Lebanese customs seized nine million Captagon pills hidden in a shipment of lemons in the Beirut port that was on its way to the Gulf states.
وقال Interior Minister Bassam Mawlawi for journalists Wednesday After inspecting the shipment at the port of Beirut, it was seized, according to “preliminary estimates, about nine million Captagon pills”, indicating that the shipment was supposed to be exported to one of the Gulf countries.
A customs officer stated that the shipment was on its way to Kuwait, but it is not clear whether it will go to other countries later.
Plastic bags filled with Captagon pills were hidden in plastic lemons, which were placed among the natural fruit pills.
An investigation is still underway to determine the source of the shipment and where it was packaged.
The Lebanese authorities have recently confirmed that they are intensifying their efforts to thwart the Captagon smuggling operations, especially after criticism from Gulf countries, led by Saudi Arabia, which cut diplomatic relations with Beirut last October against the background of statements by a former minister.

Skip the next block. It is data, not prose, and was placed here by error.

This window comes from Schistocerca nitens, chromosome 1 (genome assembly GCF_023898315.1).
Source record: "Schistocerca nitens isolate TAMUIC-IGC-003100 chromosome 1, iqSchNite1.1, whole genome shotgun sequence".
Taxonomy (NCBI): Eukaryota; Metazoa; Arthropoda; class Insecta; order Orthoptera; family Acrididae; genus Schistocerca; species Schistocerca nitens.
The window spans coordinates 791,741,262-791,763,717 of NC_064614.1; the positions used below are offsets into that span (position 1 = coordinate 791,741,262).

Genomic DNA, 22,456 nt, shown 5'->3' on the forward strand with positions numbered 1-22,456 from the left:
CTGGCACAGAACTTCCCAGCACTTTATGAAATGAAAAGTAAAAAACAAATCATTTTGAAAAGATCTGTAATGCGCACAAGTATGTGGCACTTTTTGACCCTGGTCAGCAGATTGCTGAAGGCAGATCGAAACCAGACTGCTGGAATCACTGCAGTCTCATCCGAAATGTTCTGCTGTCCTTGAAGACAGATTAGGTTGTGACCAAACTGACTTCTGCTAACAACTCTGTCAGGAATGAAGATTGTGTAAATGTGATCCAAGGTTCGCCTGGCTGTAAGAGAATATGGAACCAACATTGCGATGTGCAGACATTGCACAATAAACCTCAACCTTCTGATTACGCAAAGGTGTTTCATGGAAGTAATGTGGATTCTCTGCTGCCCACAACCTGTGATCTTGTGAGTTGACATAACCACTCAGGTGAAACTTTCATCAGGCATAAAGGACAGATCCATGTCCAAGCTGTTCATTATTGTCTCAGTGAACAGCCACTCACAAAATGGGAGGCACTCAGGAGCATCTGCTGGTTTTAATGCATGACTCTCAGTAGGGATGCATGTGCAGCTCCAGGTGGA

In April, Saudi Arabia announced that it would suspend the import of fruits and vegetables from Lebanon or allow their passage through its territory, after seizing more than 5.3 million Captagon pills hidden in a shipment of pomegranates. Kuwait in October criticized the Lebanese government for “not taking the necessary measures to deter the continuous and increasing smuggling of the drug scourge.”
On December 23, Dubai Police announced the arrest of four residents of Arab nationality who tried to smuggle more than one million Captagon tablets in a shipment of lemons “coming from an Arab country.” Pictures published by the police showed the phrase “Made in Lebanon” on the seized boxes.
Captagon pills are easy to manufacture and are sold at a cheap price in the market, and some see them as a cheap alternative to cocaine.
The Captagon industry is not new in the region, and Syria is the most prominent source of this substance since before the outbreak of the war in 2011, but the conflict made its manufacture more popular, used and exported. Captagon pill factories are also active in several regions in Lebanon.
The United Nations Office on Drugs and Crime classifies Captagon as a “type of amphetamine stimulant,” usually a mixture of amphetamines, caffeine and other substances.
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